Letter of Intent: The “No-Shop” Clause
A letter of intent
– the LOI – from any knowledgeable buyer will often include an exclusivity period meant to restrict the seller’s ability to continue marketing the business to other buyers. We refer to this as a “no-shop” clause because the seller is prohibited from continuing to shop the business in the open marketplace.
This topic has come up in our weekly course Q&As – our Friday Afternoon Wrap Up, or FAWU – on a number of occasions. Usually, the questions relate to how to handle that clause when it appears on the LOI.
We’ve had brokers who, without thinking through the potential consequences, advised their sellers that such a request from a buyer is reasonable – and rightly so.
A letter of intent helps to weeds out the tire-kickers, off which there always seems to be uncountable multitudes. The serious buyer needs some amount of time to gather certain data that will enable them to determine whether the target business is worth pursuing. We expect any serious letter of intent to recognize that need and to request that the seller allow the buyer a short period to confirm its interest.
But the operable word here is “short”.
How Long Does a Buyer Need?
With the exception of the deals involving the smallest and least complex businesses, this doesn’t mean a complete due diligence but enough information so that the buyers are reasonably confident that, absent a major discovery during its due diligence, the chances of completing a deal for the target business are reasonably high.
But there are a couple of issues with a no-shop clause that professional business brokers must try to protect their selling clients from.
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The first is to assure that the no-shop clause has a defined time period.
My comment above about a couple of brokers advising their clients that such a request from a buyer is reasonable is related to a couple of the FAWU questions in this regard. As it happened, on at least three occasions, the no-shop clause in the LOI did not contain an end date. The result was that the buyer was able to drag its feet.
Restricting the seller’s ability to entertain other offers puts the business owner at a distinct disadvantage.
The seller’s position grows weaker with time since there is no ability to create any leverage from a little competition. A reasonable n0-shop period could be as little as 30 days for a small business or as much as 90 days for a larger one.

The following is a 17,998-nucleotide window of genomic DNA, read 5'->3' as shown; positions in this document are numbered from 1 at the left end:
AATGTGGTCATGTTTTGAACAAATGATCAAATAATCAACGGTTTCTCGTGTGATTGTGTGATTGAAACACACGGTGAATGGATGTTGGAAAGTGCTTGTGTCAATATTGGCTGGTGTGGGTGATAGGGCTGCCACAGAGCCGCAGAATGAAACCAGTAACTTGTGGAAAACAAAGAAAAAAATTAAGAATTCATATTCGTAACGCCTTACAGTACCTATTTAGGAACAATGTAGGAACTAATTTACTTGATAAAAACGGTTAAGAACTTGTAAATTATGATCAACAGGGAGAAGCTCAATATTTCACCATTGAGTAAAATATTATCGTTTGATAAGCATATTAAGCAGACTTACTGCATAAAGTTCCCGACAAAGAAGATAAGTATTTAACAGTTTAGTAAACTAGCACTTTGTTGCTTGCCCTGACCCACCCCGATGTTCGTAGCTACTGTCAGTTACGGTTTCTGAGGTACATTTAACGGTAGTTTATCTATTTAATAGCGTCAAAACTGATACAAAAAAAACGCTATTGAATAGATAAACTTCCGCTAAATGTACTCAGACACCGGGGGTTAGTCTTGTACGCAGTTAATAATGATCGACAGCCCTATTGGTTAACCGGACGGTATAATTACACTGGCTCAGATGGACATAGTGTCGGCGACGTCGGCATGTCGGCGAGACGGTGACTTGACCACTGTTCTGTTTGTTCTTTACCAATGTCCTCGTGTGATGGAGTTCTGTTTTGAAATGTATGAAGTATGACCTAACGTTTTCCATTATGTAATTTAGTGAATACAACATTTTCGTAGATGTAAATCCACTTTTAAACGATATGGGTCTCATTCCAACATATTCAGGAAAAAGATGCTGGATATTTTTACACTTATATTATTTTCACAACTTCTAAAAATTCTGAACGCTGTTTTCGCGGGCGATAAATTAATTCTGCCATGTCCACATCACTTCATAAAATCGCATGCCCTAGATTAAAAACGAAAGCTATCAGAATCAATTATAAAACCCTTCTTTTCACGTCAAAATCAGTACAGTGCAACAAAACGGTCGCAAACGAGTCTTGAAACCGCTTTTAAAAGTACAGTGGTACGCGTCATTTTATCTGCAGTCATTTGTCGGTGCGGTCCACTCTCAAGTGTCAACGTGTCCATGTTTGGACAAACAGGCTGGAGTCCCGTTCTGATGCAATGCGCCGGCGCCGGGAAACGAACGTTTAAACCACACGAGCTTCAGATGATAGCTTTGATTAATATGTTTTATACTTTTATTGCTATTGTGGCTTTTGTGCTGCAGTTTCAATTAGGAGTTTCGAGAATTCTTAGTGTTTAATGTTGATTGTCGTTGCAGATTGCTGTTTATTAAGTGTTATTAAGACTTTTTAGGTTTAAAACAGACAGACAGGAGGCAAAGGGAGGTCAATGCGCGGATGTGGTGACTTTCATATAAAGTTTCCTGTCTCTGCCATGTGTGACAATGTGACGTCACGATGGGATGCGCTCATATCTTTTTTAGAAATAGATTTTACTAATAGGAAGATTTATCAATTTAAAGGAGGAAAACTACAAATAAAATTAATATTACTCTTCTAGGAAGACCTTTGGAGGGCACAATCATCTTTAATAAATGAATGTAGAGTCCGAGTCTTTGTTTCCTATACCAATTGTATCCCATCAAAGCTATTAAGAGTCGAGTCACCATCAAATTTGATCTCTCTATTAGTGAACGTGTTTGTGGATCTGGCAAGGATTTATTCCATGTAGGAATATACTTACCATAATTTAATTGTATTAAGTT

This is not to say that a buyer’s complete due diligence can be performed in that amount time – though in many cases it can be. And the seller can still allow a longer due diligence period but, at some point, in order to motivate the buyer to act, that buyer has to be under some pressure to do so.
Allowing the seller to restart its marketing efforts within a reasonable no-shop period is one way to do so. When a potential buyer knows it has some competition for the target business, such a buyer will generally get focused quickly.
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But what about a buyer that raises legitimate reasons why the no-shop period should be extended?
It is certainly possible that, in some instances, a buyer would request an additional amount of no-shop time. But it’s also reasonable that such a buyer would appreciate the potential damage an extended no-shop period will do to the seller’s ability to find a buyer within a reasonable period of time. As such, we’ve advised our seller clients to consider requiring a payment for any extension.
Once a buyer has cash invested – cash that went directly to the seller rather than to the costs of research – we’ve seen a remarkable increase in activity.
The buyer essentially “buys” an additional block of time to be the “exclusive” buyer with whom the seller will work. This extension fee is non-refundable, though it sometimes is applied to the purchase price if the deal closes.
Any extension, of course, also has a time limit. The buyer can certainly request a further extension. If the seller agrees, we’d advise that the second fee be significantly higher than the first fee on the theory that the longer the seller’s business is off the market the more costly it will be for the seller.
The Bottom Line
Our objective when receiving a letter of intent is to convert that LOI into an formal purchase agreement as soon as possible.
A purchase agreement will contain a due diligence period that could be structured with strict time limits and even certain defined payment points, as well, but we want to get a purchase agreement negotiated and executed as quickly as possible. To succeed in that objective, strictly observed milestones are important to have in place and be honored.
If you have any questions, comments or feedback on this topic – or any topic related to business – I want to hear from you. Put them in the Comments box below. Start the conversation and I’ll get back to you with answers or my own comments. If I get enough on one topic, I’ll address them in a future post or podcast.
I’ll be back with you again next Monday. In the meantime, I hope you have a safe and profitable week!
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